Tuesday, December 30, 2014

Govt to not extend tax breaks to automakers beyond Dec 31
[Editor: This is an excellent move by the government of India. The then UPA government  first granted tax breaks to auto makers in February to help revive sluggish car sales and later extended until the end of the year.  The question is: how can poor tax payers money be used to give comfort to the rich and high-fliers for months and months? Therefore, the current decision by the government of India, was the need of the hour and should be appreciated]
New Delhi  December 30, 2014: The government will not extend tax breaks to automakers beyond Dec. 31, a senior government official told Reuters, as the government looks to shore up its stretched finances before the end of the financial year despite the potential impact on car sales.

The decision comes at a time when weak tax receipts in a sluggish economy are making it difficult for India to meet its ambitious fiscal deficit target of 4.1% of gross domestic product for the year to Mar. 31, 2015.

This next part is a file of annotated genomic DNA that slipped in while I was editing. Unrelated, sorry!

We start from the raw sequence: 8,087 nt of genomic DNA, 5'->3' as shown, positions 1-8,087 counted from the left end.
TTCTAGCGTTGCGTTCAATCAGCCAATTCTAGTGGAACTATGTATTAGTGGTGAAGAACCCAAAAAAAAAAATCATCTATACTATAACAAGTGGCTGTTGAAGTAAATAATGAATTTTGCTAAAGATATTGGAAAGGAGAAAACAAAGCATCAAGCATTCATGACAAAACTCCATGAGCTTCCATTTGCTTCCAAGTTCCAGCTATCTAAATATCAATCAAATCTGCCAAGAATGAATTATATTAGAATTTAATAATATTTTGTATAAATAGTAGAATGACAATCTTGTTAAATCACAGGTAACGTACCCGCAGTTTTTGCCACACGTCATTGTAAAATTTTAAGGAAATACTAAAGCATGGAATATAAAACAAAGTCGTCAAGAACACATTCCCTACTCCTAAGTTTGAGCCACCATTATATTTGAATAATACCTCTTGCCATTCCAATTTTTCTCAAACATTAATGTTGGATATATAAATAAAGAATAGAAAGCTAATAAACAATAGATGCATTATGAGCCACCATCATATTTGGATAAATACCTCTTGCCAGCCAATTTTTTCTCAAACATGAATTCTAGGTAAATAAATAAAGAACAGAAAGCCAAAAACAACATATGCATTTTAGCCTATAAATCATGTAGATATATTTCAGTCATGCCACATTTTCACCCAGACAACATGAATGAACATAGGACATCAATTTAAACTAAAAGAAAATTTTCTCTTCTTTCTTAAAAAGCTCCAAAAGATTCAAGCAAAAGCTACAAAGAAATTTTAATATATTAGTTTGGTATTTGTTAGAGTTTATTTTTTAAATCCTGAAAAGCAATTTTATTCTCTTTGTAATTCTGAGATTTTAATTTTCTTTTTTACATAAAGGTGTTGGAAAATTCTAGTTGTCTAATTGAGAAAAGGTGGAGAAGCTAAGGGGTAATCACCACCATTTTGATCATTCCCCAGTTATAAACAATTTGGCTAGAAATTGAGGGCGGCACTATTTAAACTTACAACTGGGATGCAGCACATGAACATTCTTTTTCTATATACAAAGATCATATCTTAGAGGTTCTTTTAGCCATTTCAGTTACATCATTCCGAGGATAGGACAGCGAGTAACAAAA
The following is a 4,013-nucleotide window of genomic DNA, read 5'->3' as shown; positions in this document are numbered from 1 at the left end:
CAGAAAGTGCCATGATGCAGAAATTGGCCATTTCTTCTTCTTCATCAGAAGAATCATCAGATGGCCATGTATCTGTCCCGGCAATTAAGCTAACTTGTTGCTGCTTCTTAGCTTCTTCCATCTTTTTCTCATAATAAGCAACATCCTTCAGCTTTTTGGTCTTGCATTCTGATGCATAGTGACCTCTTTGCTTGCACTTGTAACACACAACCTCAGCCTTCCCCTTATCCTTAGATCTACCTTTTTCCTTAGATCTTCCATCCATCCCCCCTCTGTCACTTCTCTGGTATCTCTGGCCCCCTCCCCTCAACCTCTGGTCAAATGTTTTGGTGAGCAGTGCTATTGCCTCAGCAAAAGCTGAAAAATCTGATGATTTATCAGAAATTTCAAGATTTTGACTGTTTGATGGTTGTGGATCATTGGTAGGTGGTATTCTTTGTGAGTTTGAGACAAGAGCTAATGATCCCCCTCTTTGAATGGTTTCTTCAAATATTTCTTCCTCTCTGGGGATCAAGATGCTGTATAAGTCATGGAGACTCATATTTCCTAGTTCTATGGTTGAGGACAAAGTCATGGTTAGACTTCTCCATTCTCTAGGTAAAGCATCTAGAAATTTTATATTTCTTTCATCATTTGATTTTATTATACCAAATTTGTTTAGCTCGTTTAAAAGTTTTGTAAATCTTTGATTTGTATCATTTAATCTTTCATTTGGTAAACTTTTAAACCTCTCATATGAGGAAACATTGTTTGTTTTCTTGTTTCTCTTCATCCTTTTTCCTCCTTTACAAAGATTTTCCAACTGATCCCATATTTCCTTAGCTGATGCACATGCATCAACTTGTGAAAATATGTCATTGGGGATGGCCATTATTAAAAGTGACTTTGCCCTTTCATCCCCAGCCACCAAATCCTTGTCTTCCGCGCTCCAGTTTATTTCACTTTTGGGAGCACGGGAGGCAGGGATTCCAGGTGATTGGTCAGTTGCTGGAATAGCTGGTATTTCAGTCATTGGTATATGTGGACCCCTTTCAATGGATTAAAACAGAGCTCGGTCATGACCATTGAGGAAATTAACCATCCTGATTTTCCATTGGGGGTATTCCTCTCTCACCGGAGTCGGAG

A tax break was first granted in February to revive sluggish car sales and later extended until the end of the year. Automakers had been hoping the concession, amounting to 3-6% of the price of a car before the imposition of all duties, to continue in the new year.

"Duty concessions will lapse. We are not extending it," the official, who has direct knowledge of the matter, told Reuters. He declined to be identified because the information had not yet been made public.

India's car sales, which rose 3.8% in the eight months from April 1 against the same period last year, are set to miss an earlier growth target of 5-10% for fiscal 2015 set by the Society of Indian Automobile Manufacturers.

"To the extent the excise duty goes up, car prices will go up," said R.C. Bhargava, chairman of Maruti Suzuki, India's biggest carmaker.

"It will temporarily affect sales ... but I don't think it will have any long-term impact," he said, adding that the company has yet to hear from the government on the matter.

Rising input costs have already forced automakers including Indian units of General Motors, Nissan, Hyundai, BMW and Mahindra & Mahindra to announce price rises from next month.

India will also end tax breaks on consumer durables, the government official said without elaborating further.

Courtesy: Business Standard
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